The EPA notes that “the data indicates the increase in plastic packaging recycled is offset by an even greater increase in the amounts of packaging waste being generated and incinerated and, as a result, Ireland’s recycling rates have shown a generally declining trend since 2013.”1
Waste Action Plan
The Waste Action Plan for a Circular Economy2 is Ireland’s new National Waste Policy spanning 2020 to 2025. There is a stated awareness that “we need to embed climate action in all strands of public policy ...and... this Plan shifts focus away from waste disposal and looks instead to how we can preserve resources by creating a circular economy”.
The Circular Economy is defined by the European Parliament as “a model of production and consumption, which involves sharing, leasing, reusing, repairing, refurbishing and recycling existing materials and products as long as possible. In this way, the life cycle of products is extended. In practice, it implies reducing waste to a minimum. When a product reaches the end of its life, its materials are kept within the economy wherever possible. These can be productively used again and again, thereby creating further value.”3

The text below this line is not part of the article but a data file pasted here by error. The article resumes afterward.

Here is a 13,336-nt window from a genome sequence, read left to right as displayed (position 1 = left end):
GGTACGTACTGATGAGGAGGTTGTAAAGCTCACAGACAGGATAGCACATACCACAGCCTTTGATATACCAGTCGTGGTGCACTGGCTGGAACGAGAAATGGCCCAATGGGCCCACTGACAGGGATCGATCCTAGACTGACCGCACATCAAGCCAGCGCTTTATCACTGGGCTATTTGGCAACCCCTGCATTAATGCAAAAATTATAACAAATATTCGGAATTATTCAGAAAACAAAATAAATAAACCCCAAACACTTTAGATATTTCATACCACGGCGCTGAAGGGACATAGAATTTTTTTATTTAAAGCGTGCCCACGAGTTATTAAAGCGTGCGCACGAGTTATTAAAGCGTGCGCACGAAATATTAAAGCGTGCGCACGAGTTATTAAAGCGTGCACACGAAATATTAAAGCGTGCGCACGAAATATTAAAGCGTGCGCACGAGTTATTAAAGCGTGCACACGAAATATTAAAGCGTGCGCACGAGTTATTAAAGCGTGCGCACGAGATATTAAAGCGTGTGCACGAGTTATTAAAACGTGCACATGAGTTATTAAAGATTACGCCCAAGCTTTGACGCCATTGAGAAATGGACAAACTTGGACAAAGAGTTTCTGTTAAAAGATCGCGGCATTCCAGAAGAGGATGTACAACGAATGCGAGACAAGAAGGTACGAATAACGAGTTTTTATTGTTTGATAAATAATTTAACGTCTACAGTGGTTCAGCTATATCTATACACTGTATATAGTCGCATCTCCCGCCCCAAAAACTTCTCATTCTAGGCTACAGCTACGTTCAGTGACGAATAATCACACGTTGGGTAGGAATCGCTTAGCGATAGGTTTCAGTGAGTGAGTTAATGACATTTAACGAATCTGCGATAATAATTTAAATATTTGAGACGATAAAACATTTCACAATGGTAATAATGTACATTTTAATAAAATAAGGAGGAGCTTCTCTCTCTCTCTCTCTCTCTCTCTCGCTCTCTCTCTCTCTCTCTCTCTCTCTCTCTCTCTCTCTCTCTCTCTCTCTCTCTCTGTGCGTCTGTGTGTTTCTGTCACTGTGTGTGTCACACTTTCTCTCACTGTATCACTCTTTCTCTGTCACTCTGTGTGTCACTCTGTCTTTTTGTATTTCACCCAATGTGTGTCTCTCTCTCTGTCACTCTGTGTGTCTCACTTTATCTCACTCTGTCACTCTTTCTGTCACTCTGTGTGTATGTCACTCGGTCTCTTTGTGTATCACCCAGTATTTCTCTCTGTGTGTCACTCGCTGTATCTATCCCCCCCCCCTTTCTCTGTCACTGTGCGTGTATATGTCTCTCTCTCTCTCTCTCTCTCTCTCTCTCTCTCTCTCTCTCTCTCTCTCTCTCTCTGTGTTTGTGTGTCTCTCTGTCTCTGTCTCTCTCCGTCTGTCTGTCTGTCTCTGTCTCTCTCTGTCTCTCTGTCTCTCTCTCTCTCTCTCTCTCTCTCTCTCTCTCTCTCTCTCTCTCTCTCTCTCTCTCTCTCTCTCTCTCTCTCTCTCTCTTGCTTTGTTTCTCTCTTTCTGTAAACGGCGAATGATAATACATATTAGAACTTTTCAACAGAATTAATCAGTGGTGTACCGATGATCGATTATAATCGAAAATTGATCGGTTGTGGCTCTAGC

The Waste Action Plan notes that “According to the United Nations, if food waste were a country, it would be the third largest global greenhouse gas emitter, behind only China and the United States. A transition to a circular economy offers the possibility of a sustainable alternative future and is a fundamental step towards achieving climate targets and United Nations Sustainable Development Goals (SDGs).”